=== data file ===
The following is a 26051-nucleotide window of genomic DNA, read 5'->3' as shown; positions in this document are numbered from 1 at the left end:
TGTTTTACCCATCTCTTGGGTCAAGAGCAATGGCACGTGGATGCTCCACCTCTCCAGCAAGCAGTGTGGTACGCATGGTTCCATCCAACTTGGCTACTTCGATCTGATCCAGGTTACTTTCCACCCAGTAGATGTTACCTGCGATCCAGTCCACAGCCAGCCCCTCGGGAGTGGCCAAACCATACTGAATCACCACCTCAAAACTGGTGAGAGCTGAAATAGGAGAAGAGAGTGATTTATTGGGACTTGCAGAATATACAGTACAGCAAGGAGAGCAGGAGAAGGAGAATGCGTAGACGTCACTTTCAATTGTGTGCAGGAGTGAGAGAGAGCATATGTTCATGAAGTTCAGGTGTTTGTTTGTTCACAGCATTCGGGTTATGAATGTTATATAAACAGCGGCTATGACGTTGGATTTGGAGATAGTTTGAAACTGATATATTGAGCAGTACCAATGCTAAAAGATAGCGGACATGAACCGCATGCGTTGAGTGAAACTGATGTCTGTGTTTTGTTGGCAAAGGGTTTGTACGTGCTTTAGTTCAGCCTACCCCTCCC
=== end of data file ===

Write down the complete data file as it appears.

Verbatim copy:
The following is a 26051-nucleotide window of genomic DNA, read 5'->3' as shown; positions in this document are numbered from 1 at the left end:
TGTTTTACCCATCTCTTGGGTCAAGAGCAATGGCACGTGGATGCTCCACCTCTCCAGCAAGCAGTGTGGTACGCATGGTTCCATCCAACTTGGCTACTTCGATCTGATCCAGGTTACTTTCCACCCAGTAGATGTTACCTGCGATCCAGTCCACAGCCAGCCCCTCGGGAGTGGCCAAACCATACTGAATCACCACCTCAAAACTGGTGAGAGCTGAAATAGGAGAAGAGAGTGATTTATTGGGACTTGCAGAATATACAGTACAGCAAGGAGAGCAGGAGAAGGAGAATGCGTAGACGTCACTTTCAATTGTGTGCAGGAGTGAGAGAGAGCATATGTTCATGAAGTTCAGGTGTTTGTTTGTTCACAGCATTCGGGTTATGAATGTTATATAAACAGCGGCTATGACGTTGGATTTGGAGATAGTTTGAAACTGATATATTGAGCAGTACCAATGCTAAAAGATAGCGGACATGAACCGCATGCGTTGAGTGAAACTGATGTCTGTGTTTTGTTGGCAAAGGGTTTGTACGTGCTTTAGTTCAGCCTACCCCTCCC